Kamasi Washington works in large scale, and he makes no bones about it — a man who debuted with a three-CD, three-hour album called “The Epic” is not lacking in self-awareness. So even if his Saturday-night stage show at the Lincoln Theatre was stripped down — how could it not be? — from the 60-plus musicians on the L.A. tenor saxophonist’s latest album, “ Heaven and Earth,” to seven, it was indeed an epic of two hours and magnificent, passionate noise.
Washington’s playing is a mighty howl, even if it takes a while to work up to it. The opening “One of One,” for one, began with lyrical precision from Washington, trombonist Ryan Porter and (wordless) vocalist Patrice Quinn, handling the melody in unison. Porter gave a lovely, thoughtful and winding solo full of melodic ideas; Washington started out that way in his solo, too. As he soldiered on, though, he played less with melody, more with barrages of riff and beat. In the end, volley after volley of short-note lines came charging forth, neither melodic nor particularly worried about staying in key. But those things weren’t the point: The raw power and momentum were, and they whipped the sold-out crowd into a frenzy.
That was the basis of a pattern for the whole two hours. There would be beautiful, mellifluous stuff to start: Washington’s sturdy, immediately accessible compositions, whether the flowing meditation “The Rhythm Changes” or the declarative Afrobeat of “Fists of Fury.” Next, a lyrical or wordless chorus from Quinn, or glorious lines from Porter or keyboardist Brandon Coleman (who alternated between piano and Fender Rhodes electric) or even bassist Miles Mosley, who brandished a bow on three of the night’s seven selections. Then Washington would come in as the wrecking ball, swinging madly and bringing a fearsome amount of brute force. Improvising on “Truth,” he spent some time lobbing change-up funk grooves on a single note.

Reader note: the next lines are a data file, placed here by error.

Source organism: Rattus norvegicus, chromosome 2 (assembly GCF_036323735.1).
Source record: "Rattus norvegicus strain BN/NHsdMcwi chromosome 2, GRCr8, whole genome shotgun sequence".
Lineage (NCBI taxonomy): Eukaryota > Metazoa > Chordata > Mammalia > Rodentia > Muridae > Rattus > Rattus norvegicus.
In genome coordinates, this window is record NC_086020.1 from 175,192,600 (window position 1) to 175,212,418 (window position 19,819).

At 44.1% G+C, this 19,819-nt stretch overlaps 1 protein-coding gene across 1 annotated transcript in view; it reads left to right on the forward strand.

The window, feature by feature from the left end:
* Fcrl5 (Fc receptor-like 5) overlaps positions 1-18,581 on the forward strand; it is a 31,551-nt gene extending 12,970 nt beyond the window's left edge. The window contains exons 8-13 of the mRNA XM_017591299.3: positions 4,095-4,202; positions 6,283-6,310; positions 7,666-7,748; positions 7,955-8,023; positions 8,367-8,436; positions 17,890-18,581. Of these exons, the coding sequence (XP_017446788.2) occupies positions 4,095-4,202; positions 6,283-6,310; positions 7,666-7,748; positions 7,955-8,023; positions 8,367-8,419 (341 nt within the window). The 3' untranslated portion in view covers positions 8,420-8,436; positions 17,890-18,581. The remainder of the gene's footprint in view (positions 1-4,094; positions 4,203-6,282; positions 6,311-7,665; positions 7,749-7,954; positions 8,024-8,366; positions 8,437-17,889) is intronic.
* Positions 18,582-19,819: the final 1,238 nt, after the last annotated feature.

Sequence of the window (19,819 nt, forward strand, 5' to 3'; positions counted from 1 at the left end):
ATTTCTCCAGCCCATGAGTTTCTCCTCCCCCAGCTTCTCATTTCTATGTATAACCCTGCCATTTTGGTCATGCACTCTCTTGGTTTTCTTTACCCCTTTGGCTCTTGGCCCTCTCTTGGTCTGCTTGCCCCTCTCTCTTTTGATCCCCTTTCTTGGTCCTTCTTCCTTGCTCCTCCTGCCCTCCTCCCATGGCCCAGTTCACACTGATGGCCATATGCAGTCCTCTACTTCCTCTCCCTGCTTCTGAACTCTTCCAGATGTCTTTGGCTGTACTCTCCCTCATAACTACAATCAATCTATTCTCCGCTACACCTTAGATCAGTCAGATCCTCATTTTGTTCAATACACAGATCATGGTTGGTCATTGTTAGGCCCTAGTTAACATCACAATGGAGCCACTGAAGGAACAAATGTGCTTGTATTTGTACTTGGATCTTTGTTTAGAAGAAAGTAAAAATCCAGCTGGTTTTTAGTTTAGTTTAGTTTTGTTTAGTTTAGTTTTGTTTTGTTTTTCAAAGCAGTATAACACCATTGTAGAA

He wasn’t all muscle, of course. Before his monotone on “Truth,” he was the third in a sublime overlap of five written melodies, representing, he said, that “Diversity . . . is not something to be tolerated, it’s something to be celebrated.” Nor did Washington hog the spotlight. Mosley took center stage for a driving performance of his song “Abraham,” including a virtuoso bass performance, bowed and plucked, that lived in the territory between Charles Mingus and Bootsy Collins. What’s more, the band’s dual drummers, Ronald Bruner Jr. and Tony Austin, took part in a slaughter of an unaccompanied “drum conversation,” as Washington called it. There was never any doubt, though, that it was all done on Washington’s commanding, larger-than-life terms.